Would a different size have been more effective? Did your design and layout not sell the venue, making it of little use to the salesperson? Does the cover look like all the others? As you refine and improve your process, you will increase the value of each sample album you create. Learn to create more effective albums and understand how to personalize the project according to your partner's needs.

Over time, you will find that certain relationships are blossoming and result in many leads that book. Track your results so you can evaluate which partnerships are most beneficial to your business. Once you have the data, you can determine where to allocate further resources. For our most financially beneficial relationships, we do not hesitate to supply them with as many additional resources and tools as we can in order to further that relationship and book more brides.

And that's how we do it people. What's YOUR marketing secret weapon? Or if you don’t want to share, tell us what your marketing bombs have been?


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Get Pro Photo March 12, 2013 at 2:42 am

Great information – a totally underused strategy nicely explained. The great David Ziser always says you should be prepared to do whatever your vendors need and bend over backwards to help them at no charge. Don’t just think of vendors though. I get my photos exhibited in restaurants, hair salons and florists etc because I build relationships with them too. Once you have exhibits in all the places your target market goes you become famous in your niche. I tell the restaurants and other partners that I will call all my clients in the photos I exhibit with them so they will come down to look and spend money while they are there. Everyone wins.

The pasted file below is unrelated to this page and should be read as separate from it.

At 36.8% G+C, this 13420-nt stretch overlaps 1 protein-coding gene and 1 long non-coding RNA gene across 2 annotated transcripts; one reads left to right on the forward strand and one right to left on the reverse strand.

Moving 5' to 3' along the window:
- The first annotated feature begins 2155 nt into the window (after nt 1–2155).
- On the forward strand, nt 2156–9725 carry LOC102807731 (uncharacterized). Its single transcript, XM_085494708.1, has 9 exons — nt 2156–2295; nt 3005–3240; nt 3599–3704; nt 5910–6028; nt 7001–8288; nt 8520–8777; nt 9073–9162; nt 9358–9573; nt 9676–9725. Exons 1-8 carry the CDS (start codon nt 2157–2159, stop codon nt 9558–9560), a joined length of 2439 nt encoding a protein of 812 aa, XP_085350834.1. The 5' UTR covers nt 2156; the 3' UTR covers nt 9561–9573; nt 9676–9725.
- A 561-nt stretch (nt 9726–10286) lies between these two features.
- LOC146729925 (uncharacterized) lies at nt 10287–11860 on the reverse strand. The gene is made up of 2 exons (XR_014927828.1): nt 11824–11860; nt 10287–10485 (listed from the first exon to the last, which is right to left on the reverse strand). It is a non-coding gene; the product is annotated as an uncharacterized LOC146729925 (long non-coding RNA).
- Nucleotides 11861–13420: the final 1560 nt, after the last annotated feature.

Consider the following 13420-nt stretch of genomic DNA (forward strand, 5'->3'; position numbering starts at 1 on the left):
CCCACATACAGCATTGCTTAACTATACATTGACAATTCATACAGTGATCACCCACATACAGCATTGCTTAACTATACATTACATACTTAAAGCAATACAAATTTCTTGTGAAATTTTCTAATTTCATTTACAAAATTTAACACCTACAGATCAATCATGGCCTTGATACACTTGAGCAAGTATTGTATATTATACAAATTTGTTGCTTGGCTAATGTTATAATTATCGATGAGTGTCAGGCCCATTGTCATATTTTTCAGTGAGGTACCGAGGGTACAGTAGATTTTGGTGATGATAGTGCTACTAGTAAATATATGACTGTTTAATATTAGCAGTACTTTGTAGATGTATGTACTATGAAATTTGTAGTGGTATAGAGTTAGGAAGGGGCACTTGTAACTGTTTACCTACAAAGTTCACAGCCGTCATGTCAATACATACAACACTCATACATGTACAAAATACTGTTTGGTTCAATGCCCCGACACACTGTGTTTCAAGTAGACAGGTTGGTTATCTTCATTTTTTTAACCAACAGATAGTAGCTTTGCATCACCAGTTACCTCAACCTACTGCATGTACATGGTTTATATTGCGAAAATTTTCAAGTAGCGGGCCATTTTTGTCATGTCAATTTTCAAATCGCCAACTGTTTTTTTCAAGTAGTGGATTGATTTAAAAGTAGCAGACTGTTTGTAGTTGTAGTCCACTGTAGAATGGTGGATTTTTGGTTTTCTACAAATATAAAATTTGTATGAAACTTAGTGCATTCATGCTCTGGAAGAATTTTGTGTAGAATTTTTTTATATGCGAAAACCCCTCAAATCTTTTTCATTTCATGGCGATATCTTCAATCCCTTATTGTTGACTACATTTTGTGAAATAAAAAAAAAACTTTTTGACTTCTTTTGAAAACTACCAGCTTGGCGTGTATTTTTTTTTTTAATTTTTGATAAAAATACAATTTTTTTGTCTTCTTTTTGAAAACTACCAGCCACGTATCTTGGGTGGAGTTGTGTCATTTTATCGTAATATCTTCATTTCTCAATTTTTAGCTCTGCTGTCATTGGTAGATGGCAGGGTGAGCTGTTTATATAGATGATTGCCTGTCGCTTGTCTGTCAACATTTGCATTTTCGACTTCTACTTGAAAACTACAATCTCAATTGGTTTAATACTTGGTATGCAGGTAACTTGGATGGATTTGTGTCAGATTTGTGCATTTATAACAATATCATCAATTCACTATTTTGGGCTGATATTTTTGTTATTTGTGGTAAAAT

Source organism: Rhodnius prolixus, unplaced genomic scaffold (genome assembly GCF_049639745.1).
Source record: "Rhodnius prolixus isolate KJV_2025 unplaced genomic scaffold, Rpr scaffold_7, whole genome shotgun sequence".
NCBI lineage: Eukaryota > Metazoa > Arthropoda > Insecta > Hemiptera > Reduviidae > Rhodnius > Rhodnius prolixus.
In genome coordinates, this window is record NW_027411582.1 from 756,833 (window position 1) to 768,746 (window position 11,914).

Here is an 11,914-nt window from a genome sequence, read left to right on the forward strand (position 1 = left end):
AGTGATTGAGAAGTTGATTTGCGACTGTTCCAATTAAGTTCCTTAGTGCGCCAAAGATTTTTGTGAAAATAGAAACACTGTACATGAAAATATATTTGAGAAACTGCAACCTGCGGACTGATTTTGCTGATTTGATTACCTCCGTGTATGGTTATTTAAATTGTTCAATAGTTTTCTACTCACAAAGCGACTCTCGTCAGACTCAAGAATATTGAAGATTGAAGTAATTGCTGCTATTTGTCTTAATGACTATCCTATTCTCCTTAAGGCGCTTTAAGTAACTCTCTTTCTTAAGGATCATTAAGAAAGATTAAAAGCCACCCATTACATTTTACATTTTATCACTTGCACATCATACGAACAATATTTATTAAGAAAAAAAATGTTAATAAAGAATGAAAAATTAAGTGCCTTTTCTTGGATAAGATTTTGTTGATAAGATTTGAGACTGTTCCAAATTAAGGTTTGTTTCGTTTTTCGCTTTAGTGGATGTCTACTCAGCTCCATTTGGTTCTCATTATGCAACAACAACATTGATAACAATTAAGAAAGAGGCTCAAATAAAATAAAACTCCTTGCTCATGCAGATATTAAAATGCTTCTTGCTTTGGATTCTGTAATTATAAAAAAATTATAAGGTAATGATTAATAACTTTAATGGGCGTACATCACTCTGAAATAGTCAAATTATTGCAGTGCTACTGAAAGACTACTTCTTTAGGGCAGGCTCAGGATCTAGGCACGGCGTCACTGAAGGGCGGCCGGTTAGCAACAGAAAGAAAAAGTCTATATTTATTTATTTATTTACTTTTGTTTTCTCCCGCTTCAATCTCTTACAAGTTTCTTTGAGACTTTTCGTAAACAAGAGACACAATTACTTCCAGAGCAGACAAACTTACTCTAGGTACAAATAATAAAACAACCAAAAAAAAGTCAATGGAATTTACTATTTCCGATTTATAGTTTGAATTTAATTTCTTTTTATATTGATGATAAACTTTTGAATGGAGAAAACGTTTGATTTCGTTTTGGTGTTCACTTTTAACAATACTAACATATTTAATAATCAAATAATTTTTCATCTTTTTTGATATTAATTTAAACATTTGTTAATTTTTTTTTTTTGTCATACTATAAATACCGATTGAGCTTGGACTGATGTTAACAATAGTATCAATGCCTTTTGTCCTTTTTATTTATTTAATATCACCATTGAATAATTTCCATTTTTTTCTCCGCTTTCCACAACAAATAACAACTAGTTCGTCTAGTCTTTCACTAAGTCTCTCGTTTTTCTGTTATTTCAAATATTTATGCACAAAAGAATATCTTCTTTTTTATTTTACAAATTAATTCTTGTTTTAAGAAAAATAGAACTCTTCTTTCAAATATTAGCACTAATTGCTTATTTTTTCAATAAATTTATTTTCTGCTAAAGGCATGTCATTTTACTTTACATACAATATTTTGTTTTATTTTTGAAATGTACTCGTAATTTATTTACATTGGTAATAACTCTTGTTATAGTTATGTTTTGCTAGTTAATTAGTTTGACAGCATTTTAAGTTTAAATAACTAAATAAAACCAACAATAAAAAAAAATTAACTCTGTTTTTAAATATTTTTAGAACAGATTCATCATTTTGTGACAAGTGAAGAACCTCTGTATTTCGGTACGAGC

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Rayleigh Leavitt February 7, 2012 at 7:39 pm

I love this idea! However, last summer I only shot 4 weddings and they were all the tiny 2nd marriage, few details kind of weddings. And also all out of town. So I don’t have any recent weddings to create vendor books for, right now. Is there any way to use this idea without having any starter weddings to go from? To clarify, I’ve been doing wedding photography for 9 years but only 3-5 weddings a year and the past two years have been small weddings.

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Lara White February 8, 2012 at 8:42 am

Sure. You can reach out and start to build relationships by attending lots of industry networking events. Try looking on meetup for photographers, weddings, event professionals. By getting out there to networking events, you are starting to build a personal relationship and familiarity with people. You can also work with past events if the details are good, even if it is five years old. The out of town venues may be in need of material-those smaller out of town venues tend to attract smaller weddings anyways, so having wedding images that match their typical clientele makes sense. We have one venue that is always looking for samples of older couples, mixed race couples, smaller weddings so that they can appeal to every type of bride that visits.

if you think there is real potential, I wouldn’t hesitate to do a couple of photo shoots, maybe just of the property for a venue that needs updated images. That is a great way to build something quickly, but I would make sure there is potential there before investing the time.